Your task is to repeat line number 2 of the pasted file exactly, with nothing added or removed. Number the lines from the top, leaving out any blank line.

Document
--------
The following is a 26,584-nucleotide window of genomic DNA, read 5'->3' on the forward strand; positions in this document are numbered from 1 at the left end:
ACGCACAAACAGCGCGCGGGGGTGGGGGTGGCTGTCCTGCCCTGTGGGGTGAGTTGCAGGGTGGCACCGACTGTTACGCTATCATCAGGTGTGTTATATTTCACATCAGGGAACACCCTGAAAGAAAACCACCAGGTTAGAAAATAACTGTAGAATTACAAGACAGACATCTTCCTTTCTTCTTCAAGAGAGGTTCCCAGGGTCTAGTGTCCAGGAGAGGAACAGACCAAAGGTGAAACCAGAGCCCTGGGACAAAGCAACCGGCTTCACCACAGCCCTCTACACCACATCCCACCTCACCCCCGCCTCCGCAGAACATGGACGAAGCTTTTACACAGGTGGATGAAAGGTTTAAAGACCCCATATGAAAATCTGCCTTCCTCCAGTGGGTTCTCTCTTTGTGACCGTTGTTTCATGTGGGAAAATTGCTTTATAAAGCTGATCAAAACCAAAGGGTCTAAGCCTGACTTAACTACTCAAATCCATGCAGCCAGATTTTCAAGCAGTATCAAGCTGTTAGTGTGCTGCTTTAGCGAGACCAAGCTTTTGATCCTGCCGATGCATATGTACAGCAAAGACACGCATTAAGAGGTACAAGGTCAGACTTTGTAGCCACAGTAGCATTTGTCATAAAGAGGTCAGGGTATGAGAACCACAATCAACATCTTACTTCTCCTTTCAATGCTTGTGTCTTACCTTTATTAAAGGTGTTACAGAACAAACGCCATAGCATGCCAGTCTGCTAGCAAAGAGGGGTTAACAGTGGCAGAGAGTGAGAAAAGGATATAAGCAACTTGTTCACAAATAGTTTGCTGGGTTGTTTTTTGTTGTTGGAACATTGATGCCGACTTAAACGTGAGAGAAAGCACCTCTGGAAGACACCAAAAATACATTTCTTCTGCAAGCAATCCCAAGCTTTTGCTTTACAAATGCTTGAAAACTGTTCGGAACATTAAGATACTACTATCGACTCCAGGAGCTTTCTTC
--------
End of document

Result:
ACGCACAAACAGCGCGCGGGGGTGGGGGTGGCTGTCCTGCCCTGTGGGGTGAGTTGCAGGGTGGCACCGACTGTTACGCTATCATCAGGTGTGTTATATTTCACATCAGGGAACACCCTGAAAGAAAACCACCAGGTTAGAAAATAACTGTAGAATTACAAGACAGACATCTTCCTTTCTTCTTCAAGAGAGGTTCCCAGGGTCTAGTGTCCAGGAGAGGAACAGACCAAAGGTGAAACCAGAGCCCTGGGACAAAGCAACCGGCTTCACCACAGCCCTCTACACCACATCCCACCTCACCCCCGCCTCCGCAGAACATGGACGAAGCTTTTACACAGGTGGATGAAAGGTTTAAAGACCCCATATGAAAATCTGCCTTCCTCCAGTGGGTTCTCTCTTTGTGACCGTTGTTTCATGTGGGAAAATTGCTTTATAAAGCTGATCAAAACCAAAGGGTCTAAGCCTGACTTAACTACTCAAATCCATGCAGCCAGATTTTCAAGCAGTATCAAGCTGTTAGTGTGCTGCTTTAGCGAGACCAAGCTTTTGATCCTGCCGATGCATATGTACAGCAAAGACACGCATTAAGAGGTACAAGGTCAGACTTTGTAGCCACAGTAGCATTTGTCATAAAGAGGTCAGGGTATGAGAACCACAATCAACATCTTACTTCTCCTTTCAATGCTTGTGTCTTACCTTTATTAAAGGTGTTACAGAACAAACGCCATAGCATGCCAGTCTGCTAGCAAAGAGGGGTTAACAGTGGCAGAGAGTGAGAAAAGGATATAAGCAACTTGTTCACAAATAGTTTGCTGGGTTGTTTTTTGTTGTTGGAACATTGATGCCGACTTAAACGTGAGAGAAAGCACCTCTGGAAGACACCAAAAATACATTTCTTCTGCAAGCAATCCCAAGCTTTTGCTTTACAAATGCTTGAAAACTGTTCGGAACATTAAGATACTACTATCGACTCCAGGAGCTTTCTTC